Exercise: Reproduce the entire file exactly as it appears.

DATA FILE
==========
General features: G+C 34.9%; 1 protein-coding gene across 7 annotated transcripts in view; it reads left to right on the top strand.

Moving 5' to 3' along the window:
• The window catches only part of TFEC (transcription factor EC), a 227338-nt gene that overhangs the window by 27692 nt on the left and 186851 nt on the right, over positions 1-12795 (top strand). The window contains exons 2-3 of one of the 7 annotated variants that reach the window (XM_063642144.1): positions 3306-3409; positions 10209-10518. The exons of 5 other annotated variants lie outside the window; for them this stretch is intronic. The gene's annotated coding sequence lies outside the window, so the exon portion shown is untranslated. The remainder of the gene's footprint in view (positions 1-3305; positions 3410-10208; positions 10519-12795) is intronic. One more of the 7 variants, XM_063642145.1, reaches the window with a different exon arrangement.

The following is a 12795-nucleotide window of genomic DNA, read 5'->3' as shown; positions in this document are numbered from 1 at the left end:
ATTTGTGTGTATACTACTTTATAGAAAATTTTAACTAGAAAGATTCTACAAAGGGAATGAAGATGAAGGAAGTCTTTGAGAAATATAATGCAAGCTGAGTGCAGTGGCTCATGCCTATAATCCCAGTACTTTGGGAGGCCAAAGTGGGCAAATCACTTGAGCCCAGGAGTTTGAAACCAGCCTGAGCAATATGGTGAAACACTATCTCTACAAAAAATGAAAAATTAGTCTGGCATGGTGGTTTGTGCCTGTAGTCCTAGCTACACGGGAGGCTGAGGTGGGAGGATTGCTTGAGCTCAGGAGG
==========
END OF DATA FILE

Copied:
General features: G+C 34.9%; 1 protein-coding gene across 7 annotated transcripts in view; it reads left to right on the top strand.

Moving 5' to 3' along the window:
• The window catches only part of TFEC (transcription factor EC), a 227338-nt gene that overhangs the window by 27692 nt on the left and 186851 nt on the right, over positions 1-12795 (top strand). The window contains exons 2-3 of one of the 7 annotated variants that reach the window (XM_063642144.1): positions 3306-3409; positions 10209-10518. The exons of 5 other annotated variants lie outside the window; for them this stretch is intronic. The gene's annotated coding sequence lies outside the window, so the exon portion shown is untranslated. The remainder of the gene's footprint in view (positions 1-3305; positions 3410-10208; positions 10519-12795) is intronic. One more of the 7 variants, XM_063642145.1, reaches the window with a different exon arrangement.

The following is a 12795-nucleotide window of genomic DNA, read 5'->3' as shown; positions in this document are numbered from 1 at the left end:
ATTTGTGTGTATACTACTTTATAGAAAATTTTAACTAGAAAGATTCTACAAAGGGAATGAAGATGAAGGAAGTCTTTGAGAAATATAATGCAAGCTGAGTGCAGTGGCTCATGCCTATAATCCCAGTACTTTGGGAGGCCAAAGTGGGCAAATCACTTGAGCCCAGGAGTTTGAAACCAGCCTGAGCAATATGGTGAAACACTATCTCTACAAAAAATGAAAAATTAGTCTGGCATGGTGGTTTGTGCCTGTAGTCCTAGCTACACGGGAGGCTGAGGTGGGAGGATTGCTTGAGCTCAGGAGG